3 ways to get a small-business loan

Teller going over new paperwork © racorn/

The recovering economic environment has meant that small businesses have had to be more creative when looking for loans.

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However, companies with sound business strategies still can borrow. Options include loans from traditional banks and institutions affiliated with the Small Business Administration, as well as financing from Internet-based lenders.

"For creditworthy, high-scoring small businesses, there is money available," says George Cloutier, CEO of American Management Services, a consultant to small businesses.

Bank loans

The best place to get a small-business loan is still a bank, says Cloutier. Banks typically offer the lowest interest rates and many have established reputations as trustworthy lenders.

"Many small businesses try three or four banks and then stop looking," Cloutier says. A more persistent approach has better odds of success.

"Take out the phone book, target 10 banks and work through that list," he says.

That strategy worked for Michael McKean. He is founder of The Knowland Group, a company that helps hotels fill up their meeting space.

A few years ago, as the success of The Knowland Group grew, McKean began searching for a bank that would give the growing company expanded access to credit.

"We talked to every bank in our area, at least a dozen," McKean says. "Many came back with proposals, but the terms were very onerous. Or sometimes they shifted terms."

Finally, M&T Bank came through.

"They just wanted to get our business," McKean says.

McKean says his company did not approach M&T any differently than it had approached the other banks. It was just a matter of being persistent until the right deal came along, he says.

"We did everything right, approaching the right person at each bank," he says. "We're a profitable business. I think it was just the ... credit crunch that prevented us from getting a loan."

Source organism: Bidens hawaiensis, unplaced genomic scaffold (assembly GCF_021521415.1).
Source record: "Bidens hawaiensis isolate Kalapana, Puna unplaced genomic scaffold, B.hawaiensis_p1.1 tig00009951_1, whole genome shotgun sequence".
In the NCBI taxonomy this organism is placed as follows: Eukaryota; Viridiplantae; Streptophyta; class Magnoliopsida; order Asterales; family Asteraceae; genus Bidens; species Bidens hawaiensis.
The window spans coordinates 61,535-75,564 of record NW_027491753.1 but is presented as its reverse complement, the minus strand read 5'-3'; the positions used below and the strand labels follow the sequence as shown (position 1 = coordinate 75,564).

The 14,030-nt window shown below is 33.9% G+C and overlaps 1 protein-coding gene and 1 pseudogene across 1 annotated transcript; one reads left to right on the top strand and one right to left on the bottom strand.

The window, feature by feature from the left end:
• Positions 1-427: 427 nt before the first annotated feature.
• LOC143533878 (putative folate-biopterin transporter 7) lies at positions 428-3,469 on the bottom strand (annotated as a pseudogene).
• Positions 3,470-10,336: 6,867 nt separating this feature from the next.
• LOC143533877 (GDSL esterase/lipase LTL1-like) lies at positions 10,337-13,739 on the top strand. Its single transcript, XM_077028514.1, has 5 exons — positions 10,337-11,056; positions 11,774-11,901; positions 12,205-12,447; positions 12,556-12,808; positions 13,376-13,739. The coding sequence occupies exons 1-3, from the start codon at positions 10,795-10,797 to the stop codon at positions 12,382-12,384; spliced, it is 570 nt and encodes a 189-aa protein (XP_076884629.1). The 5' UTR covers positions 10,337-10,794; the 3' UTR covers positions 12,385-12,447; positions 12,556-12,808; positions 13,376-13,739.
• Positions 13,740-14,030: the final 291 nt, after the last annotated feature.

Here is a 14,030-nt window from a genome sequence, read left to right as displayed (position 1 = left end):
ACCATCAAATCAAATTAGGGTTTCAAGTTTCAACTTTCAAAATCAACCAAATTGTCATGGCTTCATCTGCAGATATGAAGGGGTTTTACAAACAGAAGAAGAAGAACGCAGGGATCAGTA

Cloutier says the key to success with banks is to show past profitability, and to describe a well thought-out plan for future profits.

"If you aren't making a profit now, you must be able to tell the bank how you will change that in the short term, or you really won't be able to get a loan," he says.

He also recommends that businesses start small in their loan requests.

"If you need money for four trucks, ask for two," Cloutier says. "The bigger the loan request, the harder it is to get it approved."

SBA loans

Another way to find a bank loan is through the Small Business Administration, or SBA. The SBA can direct you to banks that offer loans guaranteed by the agency. This way, you'll have the advantage of approaching banks specifically interested in lending to small businesses.

Interested businesses should contact the SBA office nearest to them, which can be found on the agency's website. Jeanne Hulit, the SBA's acting administrator, urges businesses to seek a bank that is an experienced SBA lender.

Banks granting SBA loans place increased emphasis on business plans, cash flow and profit forecasts in deciding whether to lend, she says. The SBA also can refer businesses to free counseling centers to improve their performance.

Online opportunities

Another source for loans is the Internet. There are several sites where businesses can seek alternative lenders, such as individuals and small companies.

Interest rates are generally a little higher than what a bank will charge, but it's much less than what you'll have to pay on many credit cards.

Look around at different sites, some may charge a one-time fee to list your business, while others are free to list but might have fees reflected in loan rates.

If you're going to list your company on one of these sites, describe your business in clear and concise language.

Lastly, make sure to investigate the company you are looking to post your business on. These kinds of companies were successful in 2008 and during the recession, but times have changed. Many have since gone out of business. Before paying for anything, make sure the company is legit.


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